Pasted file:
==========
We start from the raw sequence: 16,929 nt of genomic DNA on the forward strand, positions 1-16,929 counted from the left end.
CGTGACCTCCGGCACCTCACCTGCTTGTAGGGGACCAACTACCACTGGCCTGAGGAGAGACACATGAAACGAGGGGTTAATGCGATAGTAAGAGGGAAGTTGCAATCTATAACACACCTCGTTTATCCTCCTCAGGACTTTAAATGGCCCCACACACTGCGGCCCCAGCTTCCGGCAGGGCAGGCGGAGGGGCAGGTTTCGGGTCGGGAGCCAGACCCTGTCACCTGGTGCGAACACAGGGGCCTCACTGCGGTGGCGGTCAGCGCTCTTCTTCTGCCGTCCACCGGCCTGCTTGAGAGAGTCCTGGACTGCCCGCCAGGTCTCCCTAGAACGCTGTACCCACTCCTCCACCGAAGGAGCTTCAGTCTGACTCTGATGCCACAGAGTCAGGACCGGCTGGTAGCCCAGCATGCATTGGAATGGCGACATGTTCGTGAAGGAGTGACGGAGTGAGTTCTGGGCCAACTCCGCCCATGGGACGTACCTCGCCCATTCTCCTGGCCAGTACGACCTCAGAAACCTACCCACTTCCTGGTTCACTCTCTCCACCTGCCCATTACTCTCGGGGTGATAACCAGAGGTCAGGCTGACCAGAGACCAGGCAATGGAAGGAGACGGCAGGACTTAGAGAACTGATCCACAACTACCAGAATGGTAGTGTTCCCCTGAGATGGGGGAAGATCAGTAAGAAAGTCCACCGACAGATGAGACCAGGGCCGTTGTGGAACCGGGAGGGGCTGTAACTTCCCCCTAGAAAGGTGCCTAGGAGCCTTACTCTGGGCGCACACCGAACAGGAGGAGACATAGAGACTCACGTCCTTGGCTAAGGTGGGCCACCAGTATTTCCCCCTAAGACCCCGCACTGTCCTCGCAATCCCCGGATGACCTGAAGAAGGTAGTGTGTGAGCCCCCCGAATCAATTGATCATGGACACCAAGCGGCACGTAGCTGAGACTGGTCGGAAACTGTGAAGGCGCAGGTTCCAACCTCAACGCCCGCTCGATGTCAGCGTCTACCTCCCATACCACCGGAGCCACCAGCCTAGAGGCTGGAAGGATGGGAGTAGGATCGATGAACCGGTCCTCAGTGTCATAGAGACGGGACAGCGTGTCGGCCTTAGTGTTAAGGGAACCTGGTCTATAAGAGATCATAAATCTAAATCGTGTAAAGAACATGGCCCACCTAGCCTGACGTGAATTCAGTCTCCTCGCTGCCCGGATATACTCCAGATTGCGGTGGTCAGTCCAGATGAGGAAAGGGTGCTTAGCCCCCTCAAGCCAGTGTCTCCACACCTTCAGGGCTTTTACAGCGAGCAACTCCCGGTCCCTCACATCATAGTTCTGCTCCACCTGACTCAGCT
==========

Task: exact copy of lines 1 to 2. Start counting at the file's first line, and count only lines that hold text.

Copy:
We start from the raw sequence: 16,929 nt of genomic DNA on the forward strand, positions 1-16,929 counted from the left end.
CGTGACCTCCGGCACCTCACCTGCTTGTAGGGGACCAACTACCACTGGCCTGAGGAGAGACACATGAAACGAGGGGTTAATGCGATAGTAAGAGGGAAGTTGCAATCTATAACACACCTCGTTTATCCTCCTCAGGACTTTAAATGGCCCCACACACTGCGGCCCCAGCTTCCGGCAGGGCAGGCGGAGGGGCAGGTTTCGGGTCGGGAGCCAGACCCTGTCACCTGGTGCGAACACAGGGGCCTCACTGCGGTGGCGGTCAGCGCTCTTCTTCTGCCGTCCACCGGCCTGCTTGAGAGAGTCCTGGACTGCCCGCCAGGTCTCCCTAGAACGCTGTACCCACTCCTCCACCGAAGGAGCTTCAGTCTGACTCTGATGCCACAGAGTCAGGACCGGCTGGTAGCCCAGCATGCATTGGAATGGCGACATGTTCGTGAAGGAGTGACGGAGTGAGTTCTGGGCCAACTCCGCCCATGGGACGTACCTCGCCCATTCTCCTGGCCAGTACGACCTCAGAAACCTACCCACTTCCTGGTTCACTCTCTCCACCTGCCCATTACTCTCGGGGTGATAACCAGAGGTCAGGCTGACCAGAGACCAGGCAATGGAAGGAGACGGCAGGACTTAGAGAACTGATCCACAACTACCAGAATGGTAGTGTTCCCCTGAGATGGGGGAAGATCAGTAAGAAAGTCCACCGACAGATGAGACCAGGGCCGTTGTGGAACCGGGAGGGGCTGTAACTTCCCCCTAGAAAGGTGCCTAGGAGCCTTACTCTGGGCGCACACCGAACAGGAGGAGACATAGAGACTCACGTCCTTGGCTAAGGTGGGCCACCAGTATTTCCCCCTAAGACCCCGCACTGTCCTCGCAATCCCCGGATGACCTGAAGAAGGTAGTGTGTGAGCCCCCCGAATCAATTGATCATGGACACCAAGCGGCACGTAGCTGAGACTGGTCGGAAACTGTGAAGGCGCAGGTTCCAACCTCAACGCCCGCTCGATGTCAGCGTCTACCTCCCATACCACCGGAGCCACCAGCCTAGAGGCTGGAAGGATGGGAGTAGGATCGATGAACCGGTCCTCAGTGTCATAGAGACGGGACAGCGTGTCGGCCTTAGTGTTAAGGGAACCTGGTCTATAAGAGATCATAAATCTAAATCGTGTAAAGAACATGGCCCACCTAGCCTGACGTGAATTCAGTCTCCTCGCTGCCCGGATATACTCCAGATTGCGGTGGTCAGTCCAGATGAGGAAAGGGTGCTTAGCCCCCTCAAGCCAGTGTCTCCACACCTTCAGGGCTTTTACAGCGAGCAACTCCCGGTCCCTCACATCATAGTTCTGCTCCACCTGACTCAGCT